## Secure Two-Party Computation Is Practical

*Benny Pinkas, Thomas Schneider, Nigel P. Smart, Stephen C. Williams*

ASIACRYPT 2009 [pdf] [bibtex]

In a circuit garbling scheme that uses the point-permute optimization, each wire `⚠ {$i$}`

is associated with two wire labels `⚠ {$W_i^0, W_i^1$}`

and a permute bit `⚠ {$\pi_i$}`

so that `⚠ {$W_i^{\pi_i}$}`

encodes "false" and `⚠ {$W_i^{1 \oplus \pi_i}$}`

encodes true. The evaluator will eventually hold exactly one of these wire labels, `⚠ {$W_i^{b_i}$}`

for some public select bit `⚠ {$b_i$}`

.

This paper describes a method for **row-reduction** method, resulting in garbled gates of `⚠ {$\sim 2k$}`

bits, where `⚠ {$k$}`

is the security parameter. The classical Yao garbling approach requires `⚠ {$4k$}`

bits, and prior optimization methods required `⚠ {$3k$}`

.

The method works for any gate, but we give a sketch of the approach for an AND gate, where the permute bits are all zero. Let the gate have input wires `⚠ {$i,j$}`

and output wire `⚠ {$k$}`

, and `⚠ {$W_i^0$}`

, `⚠ {$W_j^0$}`

, `⚠ {$W_k^0$}`

encode false on their respective wires. Very roughly, instead of choosing the output wire labels `⚠ {$W_k^0, W_k^1$}`

randomly, we choose both of them implicitly as follows.

For `⚠ {$a,b \in \{0,1\}$}`

define `⚠ {$V_{a,b} = H(W_i^a, W_j^b)$}`

, where `⚠ {$H$}`

is a random oracle or suitable KDF. Intuitively, an evaulator should be able to learn only one of the four `⚠ {$V_{a,b}$}`

values, corresponding to the case that she knows `⚠ {$W_i^a$}`

and `⚠ {$W_j^b$}`

. The challenge is to arrange so that `⚠ {$V_{0,0}$}`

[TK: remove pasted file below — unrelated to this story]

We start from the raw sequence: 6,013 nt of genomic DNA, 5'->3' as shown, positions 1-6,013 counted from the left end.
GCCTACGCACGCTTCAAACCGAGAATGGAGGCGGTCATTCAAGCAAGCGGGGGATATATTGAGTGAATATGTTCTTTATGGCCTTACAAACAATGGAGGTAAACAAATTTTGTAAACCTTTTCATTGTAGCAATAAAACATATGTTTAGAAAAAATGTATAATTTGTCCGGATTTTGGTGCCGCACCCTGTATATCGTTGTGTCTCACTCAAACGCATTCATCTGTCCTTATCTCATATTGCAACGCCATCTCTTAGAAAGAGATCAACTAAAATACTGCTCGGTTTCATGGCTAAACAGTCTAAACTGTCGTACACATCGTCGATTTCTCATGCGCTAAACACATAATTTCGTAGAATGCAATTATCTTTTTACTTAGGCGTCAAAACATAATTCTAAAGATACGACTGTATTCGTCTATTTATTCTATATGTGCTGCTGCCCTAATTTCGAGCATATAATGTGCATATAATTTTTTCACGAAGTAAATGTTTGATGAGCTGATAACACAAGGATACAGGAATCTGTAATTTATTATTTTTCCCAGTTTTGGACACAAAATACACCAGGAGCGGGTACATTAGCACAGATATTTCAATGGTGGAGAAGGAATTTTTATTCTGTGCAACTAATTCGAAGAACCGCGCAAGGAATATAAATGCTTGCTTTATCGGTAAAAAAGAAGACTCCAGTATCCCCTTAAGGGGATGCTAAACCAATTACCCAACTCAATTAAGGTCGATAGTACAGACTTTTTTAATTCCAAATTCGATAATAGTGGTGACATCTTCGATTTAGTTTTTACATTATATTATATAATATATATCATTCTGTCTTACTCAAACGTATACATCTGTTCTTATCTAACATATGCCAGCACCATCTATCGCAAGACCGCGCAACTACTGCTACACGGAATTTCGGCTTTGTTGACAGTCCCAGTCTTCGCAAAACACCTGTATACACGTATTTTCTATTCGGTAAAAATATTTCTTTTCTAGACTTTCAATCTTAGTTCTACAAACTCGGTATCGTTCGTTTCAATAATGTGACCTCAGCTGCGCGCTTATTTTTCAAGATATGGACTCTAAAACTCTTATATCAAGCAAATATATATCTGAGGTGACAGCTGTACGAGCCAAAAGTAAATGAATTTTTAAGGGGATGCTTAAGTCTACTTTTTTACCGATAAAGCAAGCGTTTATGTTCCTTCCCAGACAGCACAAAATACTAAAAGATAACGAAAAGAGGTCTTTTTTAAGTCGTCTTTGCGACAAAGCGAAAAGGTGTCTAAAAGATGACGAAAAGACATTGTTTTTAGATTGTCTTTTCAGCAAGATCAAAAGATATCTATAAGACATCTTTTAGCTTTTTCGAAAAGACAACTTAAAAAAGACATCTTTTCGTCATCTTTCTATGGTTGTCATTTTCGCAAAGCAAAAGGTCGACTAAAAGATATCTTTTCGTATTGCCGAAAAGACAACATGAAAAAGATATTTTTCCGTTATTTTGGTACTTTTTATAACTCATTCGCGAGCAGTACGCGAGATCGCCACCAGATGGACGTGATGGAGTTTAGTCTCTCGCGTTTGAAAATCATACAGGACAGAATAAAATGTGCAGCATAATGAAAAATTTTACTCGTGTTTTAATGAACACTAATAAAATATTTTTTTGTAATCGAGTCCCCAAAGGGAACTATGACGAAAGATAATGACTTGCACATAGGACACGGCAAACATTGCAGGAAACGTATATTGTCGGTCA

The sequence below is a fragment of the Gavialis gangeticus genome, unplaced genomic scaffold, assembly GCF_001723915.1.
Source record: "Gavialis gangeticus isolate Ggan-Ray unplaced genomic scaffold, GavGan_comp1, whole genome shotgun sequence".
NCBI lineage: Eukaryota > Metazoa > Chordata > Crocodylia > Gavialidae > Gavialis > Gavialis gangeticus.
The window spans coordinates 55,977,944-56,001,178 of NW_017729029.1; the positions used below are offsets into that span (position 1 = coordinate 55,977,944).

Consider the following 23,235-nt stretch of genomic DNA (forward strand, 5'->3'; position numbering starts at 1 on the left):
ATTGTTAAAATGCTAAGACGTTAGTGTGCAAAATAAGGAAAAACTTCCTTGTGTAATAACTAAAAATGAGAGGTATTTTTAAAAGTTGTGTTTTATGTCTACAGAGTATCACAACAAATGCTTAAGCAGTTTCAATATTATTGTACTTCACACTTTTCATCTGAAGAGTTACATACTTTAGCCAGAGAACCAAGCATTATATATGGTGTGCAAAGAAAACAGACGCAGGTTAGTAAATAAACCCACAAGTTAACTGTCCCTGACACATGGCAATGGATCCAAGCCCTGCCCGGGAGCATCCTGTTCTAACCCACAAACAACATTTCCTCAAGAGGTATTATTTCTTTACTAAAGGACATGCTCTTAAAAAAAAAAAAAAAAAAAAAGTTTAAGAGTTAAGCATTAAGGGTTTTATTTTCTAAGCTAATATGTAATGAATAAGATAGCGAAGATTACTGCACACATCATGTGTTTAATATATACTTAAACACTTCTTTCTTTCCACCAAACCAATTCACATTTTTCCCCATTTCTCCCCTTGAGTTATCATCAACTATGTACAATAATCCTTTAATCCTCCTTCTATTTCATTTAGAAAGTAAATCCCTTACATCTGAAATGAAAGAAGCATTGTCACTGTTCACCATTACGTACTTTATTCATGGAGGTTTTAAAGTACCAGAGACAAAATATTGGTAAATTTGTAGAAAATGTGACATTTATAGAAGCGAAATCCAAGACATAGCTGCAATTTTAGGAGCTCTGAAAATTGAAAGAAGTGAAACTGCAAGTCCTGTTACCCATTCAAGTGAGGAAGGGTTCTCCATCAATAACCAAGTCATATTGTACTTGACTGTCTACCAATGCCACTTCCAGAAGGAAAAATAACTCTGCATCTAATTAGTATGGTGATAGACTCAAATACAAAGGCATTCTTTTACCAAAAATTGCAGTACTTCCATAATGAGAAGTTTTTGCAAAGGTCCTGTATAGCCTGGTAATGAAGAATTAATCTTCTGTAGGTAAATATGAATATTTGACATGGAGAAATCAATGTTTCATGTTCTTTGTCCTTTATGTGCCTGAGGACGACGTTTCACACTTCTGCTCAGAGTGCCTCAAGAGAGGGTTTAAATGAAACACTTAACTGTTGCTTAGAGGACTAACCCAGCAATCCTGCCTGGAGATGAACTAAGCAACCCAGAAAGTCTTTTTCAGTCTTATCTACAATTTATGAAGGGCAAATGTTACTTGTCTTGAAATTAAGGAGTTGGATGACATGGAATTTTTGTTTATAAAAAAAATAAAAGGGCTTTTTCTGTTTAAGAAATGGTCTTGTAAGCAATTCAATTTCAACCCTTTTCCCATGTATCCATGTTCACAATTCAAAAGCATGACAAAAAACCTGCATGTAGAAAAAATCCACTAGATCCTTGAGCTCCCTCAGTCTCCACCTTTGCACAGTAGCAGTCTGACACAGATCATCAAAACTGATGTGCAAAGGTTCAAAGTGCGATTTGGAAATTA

, `⚠ {$V_{0,1}$}`

, or `⚠ {$V_{1,0}$}`

allow the evaluator to learn the "false" output wire label `⚠ {$W_k^0$}`

, while `⚠ {$V_{1,1}$}`

allows the evaluator to learn the "true" output wire label `⚠ {$W_k^1$}`

.

Define `⚠ {$P$}`

to be the unique degree-2 polynomial passing through points `⚠ {$(1, V_{0,0}), (2, V_{0,1}), (3,V_{1,0})$}`

. Set `⚠ {$W_k^0 := P(0)$}`

.

Then define `⚠ {$Q$}`

to be the degree-2 polynomial passing through points `⚠ {$(4,V_{1,1}), (5,P(5)), (6,P(6))$}`

. Set `⚠ {$W_k^1 := Q(0)$}`

.

Now, the garbled circuit can simply contain the values `⚠ {$P(5), P(6)$}`

. To evaluate, the evaluator holds `⚠ {$W_i^a$}`

and `⚠ {$W_j^b$}`

, and computes the degree-2 polynomial passing through `⚠ {$(2a+b+1, H(W_i^a, W_j^b)), (5,P(5)), (6,P(6))$}`

. The polynomial will be either `⚠ {$P$}`

or `⚠ {$Q$}`

defined above, depending on the logical output of the AND-gate. The evaluator evaluates the polynomial on 0 to obtain the output wire label.

This method is incompatible with the Free XOR technique of KS08, since it sets both output wire labels `⚠ {$W_k^0, W_k^1$}`

implicitly and unpredictably. Free XOR requires that each wire satisfy `⚠ {$ W_k^0 \oplus W_k^1 = \Delta$}`

for some global `⚠ {$\Delta$}`

, which is unlikely to hold when choosing wire labels according to this method.

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